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TBali
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Static code analysis to catch bugs before you run the code (PHPStan)

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Why?

In its original philosophy, PHP is quite forgiving: you can easily write messy code and get away with it without any error messages, sometimes even without warnings. The typesystem is dynamic, and variable types are often silently converted by the interpreter as needed. While many people like this flexibility, it can bring weird bugs, which are sometimes very hard to find.

Moreover, as PHP is an interpreted language, there is no separate compile step. So, if there is an error in your code, it comes up only after you run it. This doesn't make too much difference at a solo CG puzzle, but can be problematic in real-life applications that were meant for productive use.

A static code analyser tool scans the codebase for possible errors WITHOUT running the code. It can detect much more than just syntax errors: type juggling, invalid assumptions on function return types, and lots of other code smells. It does NOT replace proper testing, but complements it.

There are several great code analyser tools available, in this playground we will use PHPStan. (See the links section at the bottom for some others.)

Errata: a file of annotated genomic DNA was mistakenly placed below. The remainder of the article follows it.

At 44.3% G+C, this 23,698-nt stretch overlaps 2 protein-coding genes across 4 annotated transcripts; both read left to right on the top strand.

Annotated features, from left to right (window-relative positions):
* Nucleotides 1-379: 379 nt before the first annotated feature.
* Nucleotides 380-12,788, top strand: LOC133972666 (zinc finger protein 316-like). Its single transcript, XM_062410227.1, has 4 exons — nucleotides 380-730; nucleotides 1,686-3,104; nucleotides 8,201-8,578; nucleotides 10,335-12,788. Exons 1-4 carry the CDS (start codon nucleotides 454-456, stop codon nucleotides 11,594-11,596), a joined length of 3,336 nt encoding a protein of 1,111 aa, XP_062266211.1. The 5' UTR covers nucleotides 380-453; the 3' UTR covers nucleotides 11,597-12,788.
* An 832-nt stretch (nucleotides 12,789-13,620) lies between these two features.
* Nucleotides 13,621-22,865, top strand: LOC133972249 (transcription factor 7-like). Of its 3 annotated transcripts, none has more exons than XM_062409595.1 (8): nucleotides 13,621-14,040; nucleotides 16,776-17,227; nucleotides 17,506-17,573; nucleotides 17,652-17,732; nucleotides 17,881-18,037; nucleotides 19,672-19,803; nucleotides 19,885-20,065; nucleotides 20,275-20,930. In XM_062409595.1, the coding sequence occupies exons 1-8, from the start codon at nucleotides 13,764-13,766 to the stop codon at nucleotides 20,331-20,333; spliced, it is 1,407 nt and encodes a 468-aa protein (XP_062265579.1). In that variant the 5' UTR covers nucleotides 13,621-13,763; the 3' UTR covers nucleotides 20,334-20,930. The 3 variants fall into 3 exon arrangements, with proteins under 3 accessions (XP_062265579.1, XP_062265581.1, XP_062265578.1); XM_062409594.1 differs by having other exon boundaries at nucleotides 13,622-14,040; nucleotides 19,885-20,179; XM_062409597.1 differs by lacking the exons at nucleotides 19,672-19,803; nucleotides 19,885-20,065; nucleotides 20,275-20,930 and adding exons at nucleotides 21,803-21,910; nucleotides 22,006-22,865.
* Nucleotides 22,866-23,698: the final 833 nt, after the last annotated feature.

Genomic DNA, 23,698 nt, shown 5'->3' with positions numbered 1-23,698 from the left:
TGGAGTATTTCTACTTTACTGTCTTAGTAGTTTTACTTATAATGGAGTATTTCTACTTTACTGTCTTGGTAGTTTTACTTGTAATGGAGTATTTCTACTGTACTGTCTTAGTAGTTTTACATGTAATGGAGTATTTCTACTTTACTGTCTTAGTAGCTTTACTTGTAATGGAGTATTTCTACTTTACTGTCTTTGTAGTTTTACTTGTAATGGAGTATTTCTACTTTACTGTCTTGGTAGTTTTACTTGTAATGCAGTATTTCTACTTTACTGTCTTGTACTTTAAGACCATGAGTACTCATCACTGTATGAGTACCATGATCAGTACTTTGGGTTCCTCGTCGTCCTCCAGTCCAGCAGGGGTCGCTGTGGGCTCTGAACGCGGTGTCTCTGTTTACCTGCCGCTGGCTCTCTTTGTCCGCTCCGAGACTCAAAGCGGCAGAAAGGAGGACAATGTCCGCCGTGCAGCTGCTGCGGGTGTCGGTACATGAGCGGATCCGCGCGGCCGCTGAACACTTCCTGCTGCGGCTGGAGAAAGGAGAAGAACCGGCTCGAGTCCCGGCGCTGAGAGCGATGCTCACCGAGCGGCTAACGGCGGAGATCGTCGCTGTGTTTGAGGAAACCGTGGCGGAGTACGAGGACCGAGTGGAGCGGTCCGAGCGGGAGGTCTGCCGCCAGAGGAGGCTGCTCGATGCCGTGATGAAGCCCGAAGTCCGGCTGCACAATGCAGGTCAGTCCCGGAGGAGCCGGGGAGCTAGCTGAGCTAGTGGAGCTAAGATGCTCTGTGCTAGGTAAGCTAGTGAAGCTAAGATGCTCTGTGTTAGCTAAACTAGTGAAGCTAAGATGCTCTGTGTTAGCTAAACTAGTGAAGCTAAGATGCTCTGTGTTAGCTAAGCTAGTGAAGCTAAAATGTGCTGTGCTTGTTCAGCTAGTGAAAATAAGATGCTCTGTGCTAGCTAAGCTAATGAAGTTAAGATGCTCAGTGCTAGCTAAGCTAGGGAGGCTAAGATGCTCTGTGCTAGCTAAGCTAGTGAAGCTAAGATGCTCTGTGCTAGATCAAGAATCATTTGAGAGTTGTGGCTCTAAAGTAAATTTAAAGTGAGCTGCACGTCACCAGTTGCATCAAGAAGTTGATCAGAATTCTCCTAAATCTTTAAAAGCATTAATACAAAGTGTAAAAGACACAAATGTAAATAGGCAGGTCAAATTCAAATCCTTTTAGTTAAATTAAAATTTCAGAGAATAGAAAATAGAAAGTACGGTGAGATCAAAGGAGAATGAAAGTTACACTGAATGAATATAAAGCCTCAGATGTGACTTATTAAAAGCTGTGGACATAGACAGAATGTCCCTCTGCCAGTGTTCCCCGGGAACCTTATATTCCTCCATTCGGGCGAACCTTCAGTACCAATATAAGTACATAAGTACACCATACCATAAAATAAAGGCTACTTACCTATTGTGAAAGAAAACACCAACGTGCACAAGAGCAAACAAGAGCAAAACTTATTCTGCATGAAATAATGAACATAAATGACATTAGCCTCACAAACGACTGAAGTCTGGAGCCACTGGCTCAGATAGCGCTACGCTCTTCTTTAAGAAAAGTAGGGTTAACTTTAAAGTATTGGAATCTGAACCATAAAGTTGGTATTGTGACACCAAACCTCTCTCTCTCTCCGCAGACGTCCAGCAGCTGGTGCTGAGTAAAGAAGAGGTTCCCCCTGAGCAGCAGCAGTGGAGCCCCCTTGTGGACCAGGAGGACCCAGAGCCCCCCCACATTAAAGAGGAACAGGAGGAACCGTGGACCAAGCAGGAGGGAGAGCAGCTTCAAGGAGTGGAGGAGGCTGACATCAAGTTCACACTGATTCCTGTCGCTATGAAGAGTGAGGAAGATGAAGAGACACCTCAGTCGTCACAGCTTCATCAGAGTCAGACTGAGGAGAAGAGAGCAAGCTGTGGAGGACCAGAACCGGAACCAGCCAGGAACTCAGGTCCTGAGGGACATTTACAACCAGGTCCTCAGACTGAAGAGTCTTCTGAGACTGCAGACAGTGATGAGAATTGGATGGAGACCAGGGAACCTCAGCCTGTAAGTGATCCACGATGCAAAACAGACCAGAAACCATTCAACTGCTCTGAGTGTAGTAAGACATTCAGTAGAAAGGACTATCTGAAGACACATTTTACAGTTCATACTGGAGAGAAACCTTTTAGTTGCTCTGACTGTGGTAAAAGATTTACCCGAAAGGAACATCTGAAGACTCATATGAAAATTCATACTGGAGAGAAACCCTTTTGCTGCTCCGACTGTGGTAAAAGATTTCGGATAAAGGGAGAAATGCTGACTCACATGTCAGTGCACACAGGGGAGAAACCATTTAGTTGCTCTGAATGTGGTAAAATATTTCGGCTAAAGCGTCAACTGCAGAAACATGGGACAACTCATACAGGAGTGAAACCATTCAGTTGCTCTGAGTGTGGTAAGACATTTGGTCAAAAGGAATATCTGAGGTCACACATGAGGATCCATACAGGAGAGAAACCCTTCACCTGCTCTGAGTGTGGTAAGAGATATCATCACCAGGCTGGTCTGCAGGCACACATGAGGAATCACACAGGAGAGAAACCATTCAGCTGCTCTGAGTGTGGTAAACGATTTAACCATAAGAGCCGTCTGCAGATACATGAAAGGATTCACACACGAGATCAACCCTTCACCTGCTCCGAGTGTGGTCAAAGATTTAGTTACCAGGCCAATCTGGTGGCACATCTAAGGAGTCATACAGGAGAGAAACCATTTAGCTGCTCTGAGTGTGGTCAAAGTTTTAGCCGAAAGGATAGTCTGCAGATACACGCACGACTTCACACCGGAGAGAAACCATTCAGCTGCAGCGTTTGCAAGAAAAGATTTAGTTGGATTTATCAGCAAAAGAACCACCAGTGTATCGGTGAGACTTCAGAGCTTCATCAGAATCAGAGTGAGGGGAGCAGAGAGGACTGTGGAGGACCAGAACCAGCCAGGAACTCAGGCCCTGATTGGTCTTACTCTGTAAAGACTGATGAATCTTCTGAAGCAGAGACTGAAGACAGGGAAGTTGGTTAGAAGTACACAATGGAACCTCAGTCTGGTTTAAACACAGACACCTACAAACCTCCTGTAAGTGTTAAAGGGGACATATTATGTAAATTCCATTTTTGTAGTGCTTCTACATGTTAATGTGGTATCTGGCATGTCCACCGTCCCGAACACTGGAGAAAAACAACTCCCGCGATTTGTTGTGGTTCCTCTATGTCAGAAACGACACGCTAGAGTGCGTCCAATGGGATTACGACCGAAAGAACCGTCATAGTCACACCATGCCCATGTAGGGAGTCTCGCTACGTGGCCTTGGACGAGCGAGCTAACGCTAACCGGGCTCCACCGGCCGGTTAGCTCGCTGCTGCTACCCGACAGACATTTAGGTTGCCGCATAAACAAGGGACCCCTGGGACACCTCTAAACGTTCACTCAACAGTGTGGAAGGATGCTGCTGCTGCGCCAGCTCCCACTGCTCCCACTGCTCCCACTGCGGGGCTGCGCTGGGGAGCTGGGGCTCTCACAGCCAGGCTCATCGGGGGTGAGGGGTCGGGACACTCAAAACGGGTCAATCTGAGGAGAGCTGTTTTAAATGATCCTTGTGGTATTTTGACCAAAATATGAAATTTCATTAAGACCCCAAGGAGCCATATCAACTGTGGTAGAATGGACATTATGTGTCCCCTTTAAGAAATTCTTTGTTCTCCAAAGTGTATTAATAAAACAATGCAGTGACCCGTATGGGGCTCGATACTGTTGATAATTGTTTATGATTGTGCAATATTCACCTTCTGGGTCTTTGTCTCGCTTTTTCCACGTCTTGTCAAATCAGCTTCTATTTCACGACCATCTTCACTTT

Installing PHPStan

You can install PHPStan following its documentation. While we can use some PHPStan extensions only with Composer, but we won't really need them, so the simplest approach is the same as we did for the other tools in the previous chapter: download the Phar file, move it to our devtools directory, and create a phpstan.bat helper:

curl -OL https://github.com/phpstan/phpstan/releases/latest/download/phpstan.phar
@echo off
setlocal DISABLEDELAYEDEXPANSION
set BIN_TARGET=%~dp0/phpstan.phar
php "%BIN_TARGET%" %*

Now we can run a code analysis for the current directory with:

phpstan analyse --level max --verbose .

When running the first time against some old code, most likely there will be TONS of error messages.

The best approach is this:

  • Start with the lowest rule level by using the command line argument --level 0. Now only the most basic rules are checked.
  • Go over the error messages one by one. Either modify your code to conform, or add some exceptions (see later).
  • When your code passes at this rule level, increase the level setting, rinse and repeat.
  • The maximum level is 9, with some quite strict rules, but it is absolutely OK to stop the process earlier.
  • You can also create a baseline. In this way, the old errors are ignored, but you can still check any new code you write for possible problems, even at a high rule level.

Improving your code

While static analysis can help any code, for maximum benefit you shall start to use php in a much more 'typed' way.

  • Use declare(strict_types=1); and adhere to it.
  • Use type hints for all function parameters and function return types.
  • Use property types in classes. This is supported only from v7.4, so for a CG puzzle code that must run with php v7.3, you can use /** @var ... */ PHPDocs (also known as DocBlocks) to declare the type of the property. While the information in such PHPDocs is not enforced by the interpreter at runtime (treated as a comment), phpstan uses it during its analysis, and checks whether a value of an other type is ever assigned to that property or not.